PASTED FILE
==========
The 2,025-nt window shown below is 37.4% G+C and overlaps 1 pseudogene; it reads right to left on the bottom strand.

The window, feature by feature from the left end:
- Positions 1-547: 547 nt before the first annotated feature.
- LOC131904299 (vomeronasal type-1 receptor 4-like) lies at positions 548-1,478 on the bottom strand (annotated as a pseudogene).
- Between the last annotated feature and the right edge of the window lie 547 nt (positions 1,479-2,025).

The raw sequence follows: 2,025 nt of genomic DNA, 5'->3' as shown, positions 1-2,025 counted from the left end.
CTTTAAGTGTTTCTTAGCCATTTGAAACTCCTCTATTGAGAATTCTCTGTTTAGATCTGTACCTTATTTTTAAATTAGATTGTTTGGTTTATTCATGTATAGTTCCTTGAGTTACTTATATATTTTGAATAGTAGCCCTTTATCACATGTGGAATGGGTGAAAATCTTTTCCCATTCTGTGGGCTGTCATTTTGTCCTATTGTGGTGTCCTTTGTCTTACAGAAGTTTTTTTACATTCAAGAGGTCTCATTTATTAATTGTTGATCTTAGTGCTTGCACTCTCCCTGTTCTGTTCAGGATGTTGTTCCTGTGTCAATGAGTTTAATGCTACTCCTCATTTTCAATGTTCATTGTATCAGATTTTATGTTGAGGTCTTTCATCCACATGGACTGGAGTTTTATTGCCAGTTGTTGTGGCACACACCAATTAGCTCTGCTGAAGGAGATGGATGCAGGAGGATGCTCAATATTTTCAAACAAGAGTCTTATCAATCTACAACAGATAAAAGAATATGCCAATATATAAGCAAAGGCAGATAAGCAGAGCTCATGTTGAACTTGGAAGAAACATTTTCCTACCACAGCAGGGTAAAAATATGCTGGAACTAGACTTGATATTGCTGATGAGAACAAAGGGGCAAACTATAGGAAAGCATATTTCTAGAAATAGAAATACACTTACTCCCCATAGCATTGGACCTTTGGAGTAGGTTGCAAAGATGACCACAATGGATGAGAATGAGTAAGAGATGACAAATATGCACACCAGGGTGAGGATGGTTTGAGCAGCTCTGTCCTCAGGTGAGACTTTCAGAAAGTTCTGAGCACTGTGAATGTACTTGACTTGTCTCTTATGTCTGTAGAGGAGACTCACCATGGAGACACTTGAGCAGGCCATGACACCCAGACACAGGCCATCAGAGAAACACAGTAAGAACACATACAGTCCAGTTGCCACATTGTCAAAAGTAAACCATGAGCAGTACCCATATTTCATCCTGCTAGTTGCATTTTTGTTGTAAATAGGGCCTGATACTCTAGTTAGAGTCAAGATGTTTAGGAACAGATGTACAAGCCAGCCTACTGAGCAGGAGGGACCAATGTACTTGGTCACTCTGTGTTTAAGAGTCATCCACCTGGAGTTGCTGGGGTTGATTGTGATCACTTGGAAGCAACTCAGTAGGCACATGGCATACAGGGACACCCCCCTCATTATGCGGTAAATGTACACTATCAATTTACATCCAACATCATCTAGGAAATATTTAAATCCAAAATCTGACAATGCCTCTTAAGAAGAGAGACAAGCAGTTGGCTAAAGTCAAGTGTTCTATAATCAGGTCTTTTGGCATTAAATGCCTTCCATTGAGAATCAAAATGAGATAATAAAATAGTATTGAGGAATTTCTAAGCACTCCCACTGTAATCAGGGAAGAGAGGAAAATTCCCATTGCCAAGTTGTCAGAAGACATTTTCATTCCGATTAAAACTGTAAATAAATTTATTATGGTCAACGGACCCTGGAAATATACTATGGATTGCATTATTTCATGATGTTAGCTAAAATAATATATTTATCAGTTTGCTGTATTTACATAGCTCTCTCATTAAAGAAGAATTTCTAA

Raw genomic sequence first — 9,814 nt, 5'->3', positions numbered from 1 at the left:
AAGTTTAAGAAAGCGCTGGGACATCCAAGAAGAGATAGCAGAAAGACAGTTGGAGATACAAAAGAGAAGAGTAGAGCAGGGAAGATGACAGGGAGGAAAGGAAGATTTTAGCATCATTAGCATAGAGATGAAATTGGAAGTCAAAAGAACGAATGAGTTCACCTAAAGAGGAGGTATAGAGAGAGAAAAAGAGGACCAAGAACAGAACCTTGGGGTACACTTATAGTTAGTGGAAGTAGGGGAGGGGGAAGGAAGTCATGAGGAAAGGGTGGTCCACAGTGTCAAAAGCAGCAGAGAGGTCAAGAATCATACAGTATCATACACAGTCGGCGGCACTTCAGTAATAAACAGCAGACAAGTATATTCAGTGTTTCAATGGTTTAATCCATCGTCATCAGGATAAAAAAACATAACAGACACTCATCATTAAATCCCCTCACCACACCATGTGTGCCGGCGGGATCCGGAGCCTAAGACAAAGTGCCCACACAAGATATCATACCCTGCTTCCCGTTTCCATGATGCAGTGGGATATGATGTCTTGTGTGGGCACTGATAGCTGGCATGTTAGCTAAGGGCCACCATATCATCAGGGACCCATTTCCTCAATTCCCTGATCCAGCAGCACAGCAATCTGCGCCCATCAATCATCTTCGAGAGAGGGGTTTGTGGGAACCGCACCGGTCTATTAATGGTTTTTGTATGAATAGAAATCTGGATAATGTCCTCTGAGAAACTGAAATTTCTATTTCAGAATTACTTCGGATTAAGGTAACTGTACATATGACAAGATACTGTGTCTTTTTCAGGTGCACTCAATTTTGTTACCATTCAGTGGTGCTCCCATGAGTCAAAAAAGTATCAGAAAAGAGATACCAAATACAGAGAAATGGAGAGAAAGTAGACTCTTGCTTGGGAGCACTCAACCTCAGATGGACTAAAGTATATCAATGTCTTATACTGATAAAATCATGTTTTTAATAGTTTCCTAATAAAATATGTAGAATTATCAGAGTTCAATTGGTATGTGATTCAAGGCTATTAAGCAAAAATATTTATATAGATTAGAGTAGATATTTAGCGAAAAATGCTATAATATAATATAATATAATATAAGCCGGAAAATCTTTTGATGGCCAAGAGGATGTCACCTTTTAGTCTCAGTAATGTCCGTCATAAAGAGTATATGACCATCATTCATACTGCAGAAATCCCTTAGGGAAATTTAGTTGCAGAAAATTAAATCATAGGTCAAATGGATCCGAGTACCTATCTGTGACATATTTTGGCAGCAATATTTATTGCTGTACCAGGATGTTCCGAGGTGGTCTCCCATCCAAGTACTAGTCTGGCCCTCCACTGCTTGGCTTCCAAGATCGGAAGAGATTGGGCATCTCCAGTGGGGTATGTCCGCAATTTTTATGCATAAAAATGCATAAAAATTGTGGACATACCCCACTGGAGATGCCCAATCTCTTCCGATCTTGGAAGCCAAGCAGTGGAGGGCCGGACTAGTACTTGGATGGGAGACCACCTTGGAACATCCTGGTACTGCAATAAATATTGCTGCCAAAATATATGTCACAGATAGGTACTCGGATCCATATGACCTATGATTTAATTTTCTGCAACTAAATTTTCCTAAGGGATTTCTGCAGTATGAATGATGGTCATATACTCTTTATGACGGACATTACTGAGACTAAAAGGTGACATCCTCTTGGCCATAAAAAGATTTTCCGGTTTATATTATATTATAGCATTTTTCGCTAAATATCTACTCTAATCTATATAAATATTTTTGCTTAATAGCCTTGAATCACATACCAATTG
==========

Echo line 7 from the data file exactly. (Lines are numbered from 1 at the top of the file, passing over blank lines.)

CTTTAAGTGTTTCTTAGCCATTTGAAACTCCTCTATTGAGAATTCTCTGTTTAGATCTGTACCTTATTTTTAAATTAGATTGTTTGGTTTATTCATGTATAGTTCCTTGAGTTACTTATATATTTTGAATAGTAGCCCTTTATCACATGTGGAATGGGTGAAAATCTTTTCCCATTCTGTGGGCTGTCATTTTGTCCTATTGTGGTGTCCTTTGTCTTACAGAAGTTTTTTTACATTCAAGAGGTCTCATTTATTAATTGTTGATCTTAGTGCTTGCACTCTCCCTGTTCTGTTCAGGATGTTGTTCCTGTGTCAATGAGTTTAATGCTACTCCTCATTTTCAATGTTCATTGTATCAGATTTTATGTTGAGGTCTTTCATCCACATGGACTGGAGTTTTATTGCCAGTTGTTGTGGCACACACCAATTAGCTCTGCTGAAGGAGATGGATGCAGGAGGATGCTCAATATTTTCAAACAAGAGTCTTATCAATCTACAACAGATAAAAGAATATGCCAATATATAAGCAAAGGCAGATAAGCAGAGCTCATGTTGAACTTGGAAGAAACATTTTCCTACCACAGCAGGGTAAAAATATGCTGGAACTAGACTTGATATTGCTGATGAGAACAAAGGGGCAAACTATAGGAAAGCATATTTCTAGAAATAGAAATACACTTACTCCCCATAGCATTGGACCTTTGGAGTAGGTTGCAAAGATGACCACAATGGATGAGAATGAGTAAGAGATGACAAATATGCACACCAGGGTGAGGATGGTTTGAGCAGCTCTGTCCTCAGGTGAGACTTTCAGAAAGTTCTGAGCACTGTGAATGTACTTGACTTGTCTCTTATGTCTGTAGAGGAGACTCACCATGGAGACACTTGAGCAGGCCATGACACCCAGACACAGGCCATCAGAGAAACACAGTAAGAACACATACAGTCCAGTTGCCACATTGTCAAAAGTAAACCATGAGCAGTACCCATATTTCATCCTGCTAGTTGCATTTTTGTTGTAAATAGGGCCTGATACTCTAGTTAGAGTCAAGATGTTTAGGAACAGATGTACAAGCCAGCCTACTGAGCAGGAGGGACCAATGTACTTGGTCACTCTGTGTTTAAGAGTCATCCACCTGGAGTTGCTGGGGTTGATTGTGATCACTTGGAAGCAACTCAGTAGGCACATGGCATACAGGGACACCCCCCTCATTATGCGGTAAATGTACACTATCAATTTACATCCAACATCATCTAGGAAATATTTAAATCCAAAATCTGACAATGCCTCTTAAGAAGAGAGACAAGCAGTTGGCTAAAGTCAAGTGTTCTATAATCAGGTCTTTTGGCATTAAATGCCTTCCATTGAGAATCAAAATGAGATAATAAAATAGTATTGAGGAATTTCTAAGCACTCCCACTGTAATCAGGGAAGAGAGGAAAATTCCCATTGCCAAGTTGTCAGAAGACATTTTCATTCCGATTAAAACTGTAAATAAATTTATTATGGTCAACGGACCCTGGAAATATACTATGGATTGCATTATTTCATGATGTTAGCTAAAATAATATATTTATCAGTTTGCTGTATTTACATAGCTCTCTCATTAAAGAAGAATTTCTAA